Do you find yourself turning down help from a volunteer, a family member, or a friend? I’m not referring to hiring someone to work in your home or office. I’m talking about being quick to say, “No thank you, I appreciate your offer, but I’m fine,” only to find yourself wishing you had considered the person’s help. 

Understanding the reasons behind turning down help

Would it surprise you to learn that this is a common behavior? Why would someone choose turning down help over going out of their way to do things independently when they clearly could use some assistance? Here are some possible explanations for that:

  • Need to feel in control of your life.
  • Afraid of appearing weak in the eyes of others.
  • Not trusting that others will be able to help you.
  • Ashamed that you need help.
  • It’s a habit that you learned.

Finding a practical solution

It’s always nice to have insight about the things we say and do, but let’s face it, it can take years to learn about ourselves, not to mention the cost for such in-depth analysis. It’s just as effective to look at it as a habit, because that’s what it is, a habit. 

Before going any further, let’s define “habit.” A habit is a behavior, a response, or a routine (physical, mental, or emotional) that you do almost mindlessly and automatically, without having to think about it. That’s really what happens when you quickly say, “no thank you…” isn’t it? So if you treat it as a habit, you can start looking for various methods to deal with breaking habits.

A case study that might resonate with you

Paula’s husband was recently hospitalized for a serious condition. Paula was in the hospital day and night and had to find a way for someone to take care of her dogs. That was not a problem. She hired her pet sitter to take care of the dogs.

Coming home exhausted from the stress and spending time in the ICU, she longed for a hot meal, a bath, and bed. It wasn’t long before her friends and volunteers at her synagogue, people who are committed to helping fellow congregants when in need, found out that she needed help.  The calls started to come in but Paula said she was fine and didn’t need any assistance.

One day, a volunteer and friend said to Paula: “You’re always there to help others in need; how does it make you feel when you can help others?” Paula understood what her friend was trying to tell her. Of course, she felt good when she could help someone else. This was a huge trigger for Paula. She became aware that not only was she denying herself help that she needed badly, but she was also denying others the opportunity to be of help. 

Awareness is essential if you want to make changes in your life, but you still need to have an action plan for tackling the habit you want to change. Paula’s friend referred her to me for a habit consultation.

The Habit Consultation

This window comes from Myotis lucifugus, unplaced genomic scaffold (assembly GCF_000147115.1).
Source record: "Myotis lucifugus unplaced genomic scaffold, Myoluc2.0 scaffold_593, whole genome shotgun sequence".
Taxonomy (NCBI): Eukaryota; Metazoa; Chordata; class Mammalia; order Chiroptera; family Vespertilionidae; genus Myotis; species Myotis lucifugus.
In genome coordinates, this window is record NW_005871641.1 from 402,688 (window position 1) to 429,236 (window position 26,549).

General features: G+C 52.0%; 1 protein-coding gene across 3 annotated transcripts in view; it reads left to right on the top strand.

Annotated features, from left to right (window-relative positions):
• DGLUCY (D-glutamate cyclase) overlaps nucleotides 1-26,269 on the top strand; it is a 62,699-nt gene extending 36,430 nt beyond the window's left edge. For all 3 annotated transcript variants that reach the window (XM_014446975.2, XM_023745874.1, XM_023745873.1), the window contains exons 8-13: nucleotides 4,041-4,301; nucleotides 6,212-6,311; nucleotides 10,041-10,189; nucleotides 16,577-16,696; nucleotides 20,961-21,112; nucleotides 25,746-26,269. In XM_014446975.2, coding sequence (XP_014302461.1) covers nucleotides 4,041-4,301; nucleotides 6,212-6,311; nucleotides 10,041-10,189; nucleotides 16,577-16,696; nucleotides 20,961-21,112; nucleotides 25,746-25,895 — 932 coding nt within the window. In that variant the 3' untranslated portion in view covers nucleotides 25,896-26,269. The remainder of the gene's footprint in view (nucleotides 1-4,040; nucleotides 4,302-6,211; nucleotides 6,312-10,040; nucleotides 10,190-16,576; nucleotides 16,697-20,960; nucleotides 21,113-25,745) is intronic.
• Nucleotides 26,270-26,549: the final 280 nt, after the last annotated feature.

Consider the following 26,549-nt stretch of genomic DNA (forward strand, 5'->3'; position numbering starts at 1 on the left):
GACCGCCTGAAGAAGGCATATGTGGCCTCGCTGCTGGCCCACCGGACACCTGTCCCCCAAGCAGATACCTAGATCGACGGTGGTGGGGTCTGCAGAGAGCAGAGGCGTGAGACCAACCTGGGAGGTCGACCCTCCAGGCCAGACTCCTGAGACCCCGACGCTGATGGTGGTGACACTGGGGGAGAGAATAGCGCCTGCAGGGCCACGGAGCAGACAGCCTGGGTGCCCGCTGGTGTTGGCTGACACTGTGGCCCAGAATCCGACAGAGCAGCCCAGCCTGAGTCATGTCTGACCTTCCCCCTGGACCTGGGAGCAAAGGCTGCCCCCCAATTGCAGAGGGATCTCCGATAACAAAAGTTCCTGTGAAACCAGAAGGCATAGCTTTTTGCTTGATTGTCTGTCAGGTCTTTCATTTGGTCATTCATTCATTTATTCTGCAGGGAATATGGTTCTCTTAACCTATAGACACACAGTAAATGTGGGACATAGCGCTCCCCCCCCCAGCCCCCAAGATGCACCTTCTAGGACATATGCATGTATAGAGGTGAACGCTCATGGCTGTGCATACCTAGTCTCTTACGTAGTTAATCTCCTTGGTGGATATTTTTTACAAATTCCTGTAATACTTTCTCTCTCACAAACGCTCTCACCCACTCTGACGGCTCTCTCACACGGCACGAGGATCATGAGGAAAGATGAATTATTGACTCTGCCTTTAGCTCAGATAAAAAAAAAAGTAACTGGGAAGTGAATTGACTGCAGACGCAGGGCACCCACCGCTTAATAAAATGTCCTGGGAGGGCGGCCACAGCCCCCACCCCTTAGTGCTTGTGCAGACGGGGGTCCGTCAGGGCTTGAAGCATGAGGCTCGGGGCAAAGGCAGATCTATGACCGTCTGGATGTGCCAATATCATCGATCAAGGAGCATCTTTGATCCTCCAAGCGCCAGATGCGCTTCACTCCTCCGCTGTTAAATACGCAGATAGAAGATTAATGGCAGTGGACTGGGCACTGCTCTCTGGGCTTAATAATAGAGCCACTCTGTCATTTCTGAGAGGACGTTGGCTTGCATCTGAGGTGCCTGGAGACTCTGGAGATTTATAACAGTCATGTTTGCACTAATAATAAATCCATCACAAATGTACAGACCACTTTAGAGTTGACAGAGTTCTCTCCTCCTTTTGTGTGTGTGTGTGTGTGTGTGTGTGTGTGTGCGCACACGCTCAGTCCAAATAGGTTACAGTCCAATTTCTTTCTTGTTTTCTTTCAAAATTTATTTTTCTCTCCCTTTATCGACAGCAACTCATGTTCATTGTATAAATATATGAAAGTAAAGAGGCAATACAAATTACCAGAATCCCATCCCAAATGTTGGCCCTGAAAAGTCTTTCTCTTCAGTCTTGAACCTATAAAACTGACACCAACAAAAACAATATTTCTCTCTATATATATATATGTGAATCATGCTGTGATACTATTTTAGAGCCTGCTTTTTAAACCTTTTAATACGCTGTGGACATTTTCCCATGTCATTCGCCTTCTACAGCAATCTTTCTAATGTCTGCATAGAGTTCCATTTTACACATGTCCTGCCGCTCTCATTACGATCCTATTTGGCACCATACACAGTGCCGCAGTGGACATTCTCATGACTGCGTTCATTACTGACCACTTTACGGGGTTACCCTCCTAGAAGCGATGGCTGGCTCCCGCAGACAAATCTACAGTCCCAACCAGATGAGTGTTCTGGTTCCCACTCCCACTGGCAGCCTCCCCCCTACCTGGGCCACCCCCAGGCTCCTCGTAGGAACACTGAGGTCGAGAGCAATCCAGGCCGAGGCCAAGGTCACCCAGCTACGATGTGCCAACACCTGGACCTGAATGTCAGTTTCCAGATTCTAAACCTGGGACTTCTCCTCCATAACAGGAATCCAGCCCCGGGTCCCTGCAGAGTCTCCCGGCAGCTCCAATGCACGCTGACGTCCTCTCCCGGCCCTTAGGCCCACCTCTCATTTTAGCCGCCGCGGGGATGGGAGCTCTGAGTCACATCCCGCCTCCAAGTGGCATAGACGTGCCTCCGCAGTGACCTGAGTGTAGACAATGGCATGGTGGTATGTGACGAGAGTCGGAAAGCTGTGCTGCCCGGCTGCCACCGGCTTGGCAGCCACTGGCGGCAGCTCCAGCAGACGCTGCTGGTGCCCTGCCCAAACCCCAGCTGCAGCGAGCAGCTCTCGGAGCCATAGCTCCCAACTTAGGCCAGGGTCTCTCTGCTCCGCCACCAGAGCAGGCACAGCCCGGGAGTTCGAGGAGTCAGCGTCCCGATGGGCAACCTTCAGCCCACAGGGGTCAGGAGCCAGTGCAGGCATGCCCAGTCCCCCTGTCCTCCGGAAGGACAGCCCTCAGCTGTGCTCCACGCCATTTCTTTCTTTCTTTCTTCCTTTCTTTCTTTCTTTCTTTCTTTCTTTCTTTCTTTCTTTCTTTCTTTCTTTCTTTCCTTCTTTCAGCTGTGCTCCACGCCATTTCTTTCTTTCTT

The first thing we do together during a habit consultation is talk about YOU. What habits do you have that you are ready to change? How long you’ve had this habit and how important is it for you to get rid of it?

Next, we talk about the various models that exist for changing habits. We discuss their uniqueness and their commonalities. Most experts in the field of habit coaching will recommend that you change one small habit at a time. 

B. J. Fogg, PhD, is a behaviorist and the creator of the Tiny Habits Program. He states that there are three steps for behavior change:

  1. Get specific 
  2. Make it easy 
  3. Trigger the behavior

The typical example that he gives is creating the habit of dental flossing. To do that, he suggests that you place the dental floss right next to your toothbrush, thus  triggering the act of  flossing. The interesting part is that he suggests you only floss ONE tooth every day. As you get into the habit of flossing one tooth, it’s not long before you start flossing another tooth, and another one, until flossing your teeth becomes an automatic behavior, just like brushing your teeth. 

In Paula’s case, being aware of her behavior was enough for her to start accepting help in small increments. She realized that turning down help was not improving her situation. She paid attention to the next offer and allowed herself to accept it, one small bit of help at a time. 

Having an accountability partner is not always necessary but it is usually advisable and very effective. Paula could have chosen a number of different people to be her accountability partner. I was honored that she chose me. 


Creating habits that will enhance your life, to be more productive, healthier, and happier, can be challenging. Even more challenging is changing an old habit that is not serving you well. Sometimes, it’s an experience that turns us around or something that someone says that brings awareness of our automatic reactions. In Paula’s case, her friend helped make her aware of her behavior and was very instrumental in getting Paula to change her habit from saying “no” to saying “yes” when someone offered to help her at a time of need.  

Turning Down Help Can Be a Bad Habit
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